Steve Harris: Vanora Hereward and the lasting legacy of Toller Porcorum

PUBLISHED: 16:56 13 June 2016 | UPDATED: 16:56 13 June 2016

Opening of Hereward Close: Rorie Geddes and Colin Baker from Toller Porcorum CLT; Cllr Jill Haynes (West Dorset District Council),  Evelyn Whitcombe, postmistress and Martyn Blackman (Development Director, Aster Homes)

Opening of Hereward Close: Rorie Geddes and Colin Baker from Toller Porcorum CLT; Cllr Jill Haynes (West Dorset District Council), Evelyn Whitcombe, postmistress and Martyn Blackman (Development Director, Aster Homes)


Vanora Hereward gave Toller Porcorum a lasting legacy to treasure and has hopefully inspired other Dorset communities to take control of their future survival

The name Vanora Hereward sounds like it belongs in a fairytale, alongside dragons and trolls, princes and witches. But as this is Dorset Magazine, rather than Far Far Away Monthly, you might not be surprised to learn that Vanora’s story is one firmly anchored in fact rather than fantasy.

Its setting is Toller Porcorum, a charming little village about ten miles to the north west of Dorchester. Like other Dorset villages it faces the same issue that befall so many rural communities across the UK. The village school was closed in 1980, the village pub served its last pint in 1999, and escalating house prices meant that much of the housing stock was rapidly becoming unaffordable for people who work locally.

Enter our heroine Vanora. She had lived in the village for long enough to see this gradual depletion of resources first-hand, and resolved to do something about it. So at the end of the last century (we’re talking late 1990s), when the old post office closed down, she convinced her father to give up a small corner of his cottage as a makeshift replacement.

Makeshift was certainly an apt description of this bijou village post office. It was a ten foot square room with a door so small that anyone more than six foot tall had to stoop to enter, and the whole operation regularly flooded which meant it was disconcertingly popular with rats. But it was a fully functioning post office, and sold stamps and paid people their pensions.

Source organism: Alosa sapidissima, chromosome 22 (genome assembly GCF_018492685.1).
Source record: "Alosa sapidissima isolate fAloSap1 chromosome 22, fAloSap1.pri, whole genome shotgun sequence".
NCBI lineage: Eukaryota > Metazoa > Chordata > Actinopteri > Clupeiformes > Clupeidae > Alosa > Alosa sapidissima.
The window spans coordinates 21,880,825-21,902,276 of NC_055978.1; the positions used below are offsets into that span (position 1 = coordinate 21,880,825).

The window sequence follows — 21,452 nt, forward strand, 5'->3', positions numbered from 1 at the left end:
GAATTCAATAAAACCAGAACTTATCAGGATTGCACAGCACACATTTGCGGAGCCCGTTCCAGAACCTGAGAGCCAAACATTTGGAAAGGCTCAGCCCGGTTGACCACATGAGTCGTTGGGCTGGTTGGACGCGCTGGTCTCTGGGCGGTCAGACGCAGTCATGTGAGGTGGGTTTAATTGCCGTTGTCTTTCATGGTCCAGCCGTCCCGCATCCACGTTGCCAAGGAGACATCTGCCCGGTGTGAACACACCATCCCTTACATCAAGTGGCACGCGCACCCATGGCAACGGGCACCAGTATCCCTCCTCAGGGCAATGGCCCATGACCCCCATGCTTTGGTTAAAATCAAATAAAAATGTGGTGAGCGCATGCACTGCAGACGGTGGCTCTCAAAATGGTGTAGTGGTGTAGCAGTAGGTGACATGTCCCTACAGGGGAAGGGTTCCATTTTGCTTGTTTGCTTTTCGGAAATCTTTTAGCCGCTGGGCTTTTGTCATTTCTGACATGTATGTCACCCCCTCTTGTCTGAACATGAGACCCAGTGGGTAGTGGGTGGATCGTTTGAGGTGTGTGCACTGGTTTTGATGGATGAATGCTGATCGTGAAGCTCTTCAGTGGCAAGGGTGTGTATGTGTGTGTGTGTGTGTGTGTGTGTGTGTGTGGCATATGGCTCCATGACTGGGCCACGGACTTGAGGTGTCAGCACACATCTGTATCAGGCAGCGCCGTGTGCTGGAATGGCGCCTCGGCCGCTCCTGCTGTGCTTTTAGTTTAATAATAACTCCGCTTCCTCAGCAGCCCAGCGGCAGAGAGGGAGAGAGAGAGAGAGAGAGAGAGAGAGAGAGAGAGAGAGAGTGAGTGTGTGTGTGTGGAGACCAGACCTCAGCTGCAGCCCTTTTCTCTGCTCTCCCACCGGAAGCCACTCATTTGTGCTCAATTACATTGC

Vanora though wasn’t satisfied, and was driving forward with more impressive plans when, in the summer of 2012, she was found dead at her home after suffering a fall. At the time of her death she was one of a number of villagers who had formed a Community Land Trust (CLT) with the aim of building a brand new village post office and affordable homes. In her will Vanora bequeathed a parcel of land to the trust so this dream could be realised. With a massive push from the remaining members of that CLT and with help from the District Council, the local MP and a body called Wessex Community Assets, the village got those properties and post office built.

When I visited Toller Porcorum earlier this year, I’m pleased to say that Ratty and his friends were nowhere to be seen. The brand spanking new purpose-built post office was practically gleaming, and, in the half hour that I was there, I must have seen half-a-dozen customers pop in. The six affordable homes are spacious and well-appointed and, more importantly, are held in covenant by the village so they can only be rented to people with a strong connection to the local area.

The new development is called Hereward Close after its generous benefactor. I was genuinely impressed to discover that the group of people who made this happen are farmers and retirees, with no previous experience in this sector. What they all have is a belief in their village and a willingness to sacrifice their time to make it a better place.

Toller Porcorum is not unique in setting up its own CLT. Wessex Community Assets tell me they’ve worked with Marshwood, Symondsbury, Powerstock, Maiden Newton, Lyme Regis and Sixpenny Handley to get affordable homes built. And while Toller Porcorum was lucky to have a driving force like Vanora Hereward, projects like these can only succeed when communities take responsibility for their own sustainability.

Steve Harris

Steve lives in Penn Hill with his wife Angie and their cats Aristotle and Moses. The half Welsh, half Italian radio presenter came to Dorset five years ago to work at BBC Radio Solent. Since then he has fallen in love with the county and enjoys discovering more about it. He presents Breakfast in Dorset weekdays 6.30 - 9am on 103.8fm and DAB Digital Radio.

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